(f) The water supply of the country.—Unlike Egypt, which owed its fertility exclusively to the Nile, Palestine had its time of rain (Deuteronomy 11:10-11; Deuteronomy 11:14, Jeremiah 5:24 etc.). The ‘early rain’ (מורָה) of the Bible is that of October, which precedes ploughing and sowing: the ‘latter rain’ (מַלִקוֹשׁ) denotes the refreshing showers that fall in March and April, and give much-needed moisture to the growing crops. The intervening period is marked by the heavy rains of winter (נַּשָׁם), the wettest month being January. The rainfall is not uniform over the country. In the Jordan Valley it is very slight; at Jerusalem it averages about 20 inches annually; in some other upland regions it is almost twice as much. In the highest lying parts, as Lebanon, there is a considerable fall of . There are also many brooks and springs (Deuteronomy 8:7), and irrigation is employed, especially in gardening, though naturally on a much smaller scale than in Egypt. The summer months are hot and rainless.
(g) Harvest.—Barley harvest (2 Samuel 21:9) began in April or May, according as the district was early or late; wheat and spelt were ripe a few weeks after (Exodus 9:31-32). The grain was cut with a sickle (Joel 3:13, Deuteronomy 16:9, Mark 4:29; see art. Sickle), or pulled up by the roots (Mishna, Peah iv. 10). The latter method was followed both in Palestine and in Egypt, and is so still; but the use of the sickle goes back to very early times, as the excavations at Tell el-Hesy have shown. Ordinarily the stalks were cut about a foot beneath the ear, but in some instances even higher (Job 24:24). The reaper grasped them in handfuls (Ruth 2:16), reaped them with his arm (Isaiah 17:5), and laid them behind him; while the binder, following him, gathered them in his bosom (Psalms 129:7), tied them with straw into sheaves (Genesis 37:7), and set them in heaps (עֳכָרִים* [Note: See Vogelstein, Landwirthschaft in Pal. 61.] Ruth 2:7).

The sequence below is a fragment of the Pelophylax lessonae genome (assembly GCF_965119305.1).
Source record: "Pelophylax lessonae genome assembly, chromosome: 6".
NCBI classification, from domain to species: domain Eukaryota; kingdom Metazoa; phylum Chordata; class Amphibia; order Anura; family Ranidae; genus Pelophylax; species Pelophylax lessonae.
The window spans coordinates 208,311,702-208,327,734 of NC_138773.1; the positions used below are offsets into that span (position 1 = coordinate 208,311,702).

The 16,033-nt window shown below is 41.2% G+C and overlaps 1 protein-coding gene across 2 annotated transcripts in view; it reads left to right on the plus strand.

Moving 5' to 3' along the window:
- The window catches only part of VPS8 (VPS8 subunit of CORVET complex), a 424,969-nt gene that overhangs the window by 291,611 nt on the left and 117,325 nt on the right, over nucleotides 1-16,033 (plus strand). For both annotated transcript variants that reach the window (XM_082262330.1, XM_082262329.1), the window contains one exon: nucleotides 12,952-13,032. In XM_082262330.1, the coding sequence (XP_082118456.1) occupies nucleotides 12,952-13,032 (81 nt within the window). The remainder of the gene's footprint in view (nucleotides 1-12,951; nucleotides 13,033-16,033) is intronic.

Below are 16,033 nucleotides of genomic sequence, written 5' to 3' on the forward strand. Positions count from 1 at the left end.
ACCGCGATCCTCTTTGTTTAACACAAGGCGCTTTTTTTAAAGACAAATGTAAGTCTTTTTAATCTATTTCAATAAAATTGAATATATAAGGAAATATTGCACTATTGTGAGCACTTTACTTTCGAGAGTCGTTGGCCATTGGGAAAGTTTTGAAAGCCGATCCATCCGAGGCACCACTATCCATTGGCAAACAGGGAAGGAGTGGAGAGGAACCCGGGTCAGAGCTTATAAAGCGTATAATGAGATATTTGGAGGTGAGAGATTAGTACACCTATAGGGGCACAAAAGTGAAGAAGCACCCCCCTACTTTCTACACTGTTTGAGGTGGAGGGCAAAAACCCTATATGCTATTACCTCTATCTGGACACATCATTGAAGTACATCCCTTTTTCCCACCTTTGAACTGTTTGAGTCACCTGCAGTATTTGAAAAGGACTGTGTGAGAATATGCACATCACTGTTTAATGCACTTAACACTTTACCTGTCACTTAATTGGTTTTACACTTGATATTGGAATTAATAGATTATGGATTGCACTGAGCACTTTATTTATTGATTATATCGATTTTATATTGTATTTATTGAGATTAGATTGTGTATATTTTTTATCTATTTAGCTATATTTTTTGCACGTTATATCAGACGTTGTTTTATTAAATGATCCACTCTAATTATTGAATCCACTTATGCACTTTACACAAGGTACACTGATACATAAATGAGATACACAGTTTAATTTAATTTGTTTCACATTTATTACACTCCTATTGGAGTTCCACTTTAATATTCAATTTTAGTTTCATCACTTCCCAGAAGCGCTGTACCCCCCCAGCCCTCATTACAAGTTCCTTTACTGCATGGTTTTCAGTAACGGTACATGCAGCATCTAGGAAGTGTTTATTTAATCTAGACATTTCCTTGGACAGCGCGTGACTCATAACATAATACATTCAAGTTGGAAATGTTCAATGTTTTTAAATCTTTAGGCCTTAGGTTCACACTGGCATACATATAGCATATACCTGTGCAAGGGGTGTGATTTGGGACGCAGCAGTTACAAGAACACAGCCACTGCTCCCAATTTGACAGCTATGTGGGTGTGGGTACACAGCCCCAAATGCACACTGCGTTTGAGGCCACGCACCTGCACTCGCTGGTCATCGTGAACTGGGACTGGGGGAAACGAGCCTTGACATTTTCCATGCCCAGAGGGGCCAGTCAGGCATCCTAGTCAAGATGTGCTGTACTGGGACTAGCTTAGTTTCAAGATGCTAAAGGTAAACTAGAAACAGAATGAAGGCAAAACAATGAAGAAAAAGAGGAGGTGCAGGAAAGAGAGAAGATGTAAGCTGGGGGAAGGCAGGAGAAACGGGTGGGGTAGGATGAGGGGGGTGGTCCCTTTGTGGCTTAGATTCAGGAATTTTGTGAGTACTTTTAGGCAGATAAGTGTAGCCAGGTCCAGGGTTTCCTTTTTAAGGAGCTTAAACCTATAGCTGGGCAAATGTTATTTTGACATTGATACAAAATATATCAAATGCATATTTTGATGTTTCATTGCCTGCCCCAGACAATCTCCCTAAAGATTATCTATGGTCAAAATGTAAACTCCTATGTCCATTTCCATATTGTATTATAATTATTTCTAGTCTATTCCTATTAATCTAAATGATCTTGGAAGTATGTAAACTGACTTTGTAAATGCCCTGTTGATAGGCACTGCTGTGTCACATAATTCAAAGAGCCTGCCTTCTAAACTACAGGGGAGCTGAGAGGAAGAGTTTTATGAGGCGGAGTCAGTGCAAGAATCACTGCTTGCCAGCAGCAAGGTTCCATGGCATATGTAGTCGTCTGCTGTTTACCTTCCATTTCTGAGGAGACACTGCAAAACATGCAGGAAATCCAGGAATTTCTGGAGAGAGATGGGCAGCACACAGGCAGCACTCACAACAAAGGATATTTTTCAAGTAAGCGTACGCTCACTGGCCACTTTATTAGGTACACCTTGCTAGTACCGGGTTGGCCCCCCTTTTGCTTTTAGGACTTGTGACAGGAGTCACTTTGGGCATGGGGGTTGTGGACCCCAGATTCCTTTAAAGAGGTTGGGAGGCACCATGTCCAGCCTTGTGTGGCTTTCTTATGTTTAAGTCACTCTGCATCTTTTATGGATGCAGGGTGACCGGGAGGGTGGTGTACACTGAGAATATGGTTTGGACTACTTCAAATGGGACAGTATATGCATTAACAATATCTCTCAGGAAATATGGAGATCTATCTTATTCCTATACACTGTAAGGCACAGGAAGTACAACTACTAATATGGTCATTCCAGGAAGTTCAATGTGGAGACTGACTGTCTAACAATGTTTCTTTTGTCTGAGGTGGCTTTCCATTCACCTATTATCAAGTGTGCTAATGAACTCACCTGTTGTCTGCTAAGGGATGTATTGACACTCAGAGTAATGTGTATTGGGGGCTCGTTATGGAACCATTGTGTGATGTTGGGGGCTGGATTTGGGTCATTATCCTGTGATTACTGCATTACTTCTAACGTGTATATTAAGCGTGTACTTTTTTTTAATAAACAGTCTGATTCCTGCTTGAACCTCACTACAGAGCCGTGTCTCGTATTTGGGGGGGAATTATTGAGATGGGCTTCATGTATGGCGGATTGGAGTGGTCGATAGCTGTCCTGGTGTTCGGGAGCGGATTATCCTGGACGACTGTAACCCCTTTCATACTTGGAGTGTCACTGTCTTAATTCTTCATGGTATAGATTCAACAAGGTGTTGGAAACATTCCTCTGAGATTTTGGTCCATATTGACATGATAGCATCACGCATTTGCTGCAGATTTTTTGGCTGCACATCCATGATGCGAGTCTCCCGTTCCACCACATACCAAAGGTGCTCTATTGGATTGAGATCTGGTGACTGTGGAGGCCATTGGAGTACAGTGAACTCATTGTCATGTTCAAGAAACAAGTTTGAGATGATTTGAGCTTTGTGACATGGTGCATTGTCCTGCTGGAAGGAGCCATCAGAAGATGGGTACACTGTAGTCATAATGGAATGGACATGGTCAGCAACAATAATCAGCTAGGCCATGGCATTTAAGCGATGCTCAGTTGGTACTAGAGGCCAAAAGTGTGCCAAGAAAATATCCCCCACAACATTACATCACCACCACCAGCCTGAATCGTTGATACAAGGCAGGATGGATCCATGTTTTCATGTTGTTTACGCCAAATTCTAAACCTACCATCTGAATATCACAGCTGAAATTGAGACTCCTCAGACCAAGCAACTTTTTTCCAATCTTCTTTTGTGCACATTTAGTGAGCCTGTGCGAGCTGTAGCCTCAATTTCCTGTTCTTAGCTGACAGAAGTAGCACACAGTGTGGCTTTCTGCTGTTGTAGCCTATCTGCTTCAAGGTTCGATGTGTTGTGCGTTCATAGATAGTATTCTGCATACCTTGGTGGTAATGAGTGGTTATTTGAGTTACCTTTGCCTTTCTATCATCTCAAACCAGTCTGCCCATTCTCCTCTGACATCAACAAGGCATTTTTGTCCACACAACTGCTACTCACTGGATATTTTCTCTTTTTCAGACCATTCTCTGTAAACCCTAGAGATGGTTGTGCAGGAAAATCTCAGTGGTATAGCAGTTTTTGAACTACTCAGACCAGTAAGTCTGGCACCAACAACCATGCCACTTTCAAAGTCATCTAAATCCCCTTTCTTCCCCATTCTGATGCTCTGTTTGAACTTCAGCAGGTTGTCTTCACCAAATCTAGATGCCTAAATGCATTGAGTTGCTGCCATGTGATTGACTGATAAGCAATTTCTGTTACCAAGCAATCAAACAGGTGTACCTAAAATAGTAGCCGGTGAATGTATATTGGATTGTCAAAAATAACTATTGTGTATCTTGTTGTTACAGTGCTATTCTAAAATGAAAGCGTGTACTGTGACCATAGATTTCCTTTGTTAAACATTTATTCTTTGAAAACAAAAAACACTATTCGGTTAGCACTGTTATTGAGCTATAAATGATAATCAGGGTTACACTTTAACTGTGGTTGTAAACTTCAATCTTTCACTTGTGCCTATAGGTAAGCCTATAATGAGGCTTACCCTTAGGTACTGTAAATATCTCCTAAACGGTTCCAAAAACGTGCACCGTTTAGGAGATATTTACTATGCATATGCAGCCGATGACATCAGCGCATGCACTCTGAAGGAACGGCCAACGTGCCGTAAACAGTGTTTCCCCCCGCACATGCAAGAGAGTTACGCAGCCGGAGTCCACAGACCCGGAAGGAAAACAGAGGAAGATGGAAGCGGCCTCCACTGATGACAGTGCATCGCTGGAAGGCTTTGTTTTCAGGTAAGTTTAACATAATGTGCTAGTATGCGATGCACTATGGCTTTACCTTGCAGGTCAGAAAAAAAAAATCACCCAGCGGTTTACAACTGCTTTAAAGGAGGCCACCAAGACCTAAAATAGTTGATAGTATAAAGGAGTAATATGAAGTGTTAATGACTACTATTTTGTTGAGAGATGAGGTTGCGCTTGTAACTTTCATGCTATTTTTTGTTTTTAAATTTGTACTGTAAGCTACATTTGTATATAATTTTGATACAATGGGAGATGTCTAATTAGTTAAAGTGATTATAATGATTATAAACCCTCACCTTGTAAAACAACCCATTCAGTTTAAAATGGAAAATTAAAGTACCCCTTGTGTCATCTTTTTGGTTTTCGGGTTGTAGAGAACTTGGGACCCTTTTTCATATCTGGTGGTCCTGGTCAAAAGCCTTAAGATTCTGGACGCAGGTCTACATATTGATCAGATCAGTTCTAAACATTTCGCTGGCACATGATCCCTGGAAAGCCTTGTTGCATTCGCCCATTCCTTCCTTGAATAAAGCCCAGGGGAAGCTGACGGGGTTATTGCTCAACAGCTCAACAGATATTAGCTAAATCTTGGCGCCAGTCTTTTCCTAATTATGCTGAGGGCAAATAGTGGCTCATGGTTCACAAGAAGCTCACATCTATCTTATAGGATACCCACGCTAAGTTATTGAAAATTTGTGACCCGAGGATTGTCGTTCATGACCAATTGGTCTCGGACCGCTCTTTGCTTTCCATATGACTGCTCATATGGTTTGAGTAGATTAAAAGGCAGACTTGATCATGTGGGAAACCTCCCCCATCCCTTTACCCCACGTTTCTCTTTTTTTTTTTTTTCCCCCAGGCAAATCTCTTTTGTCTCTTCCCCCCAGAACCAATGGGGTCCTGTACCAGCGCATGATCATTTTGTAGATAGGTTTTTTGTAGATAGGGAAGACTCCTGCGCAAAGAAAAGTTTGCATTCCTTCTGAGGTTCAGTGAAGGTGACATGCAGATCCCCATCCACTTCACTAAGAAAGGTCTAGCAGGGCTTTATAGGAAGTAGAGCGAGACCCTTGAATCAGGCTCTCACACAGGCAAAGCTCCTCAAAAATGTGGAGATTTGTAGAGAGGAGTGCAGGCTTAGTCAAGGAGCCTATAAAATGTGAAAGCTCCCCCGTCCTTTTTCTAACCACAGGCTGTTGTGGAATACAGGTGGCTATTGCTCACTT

(h) Threshing.—The sheaves thus prepared were carried to the threshing-floor on the backs of men or of beasts of burden, such as donkeys, horses, or camels. Amos 2:13 has been taken by some as implying that they were sometimes removed in carts, but this is very doubtful. The reference is more probably to the threshing-sledge (Isaiah 28:28).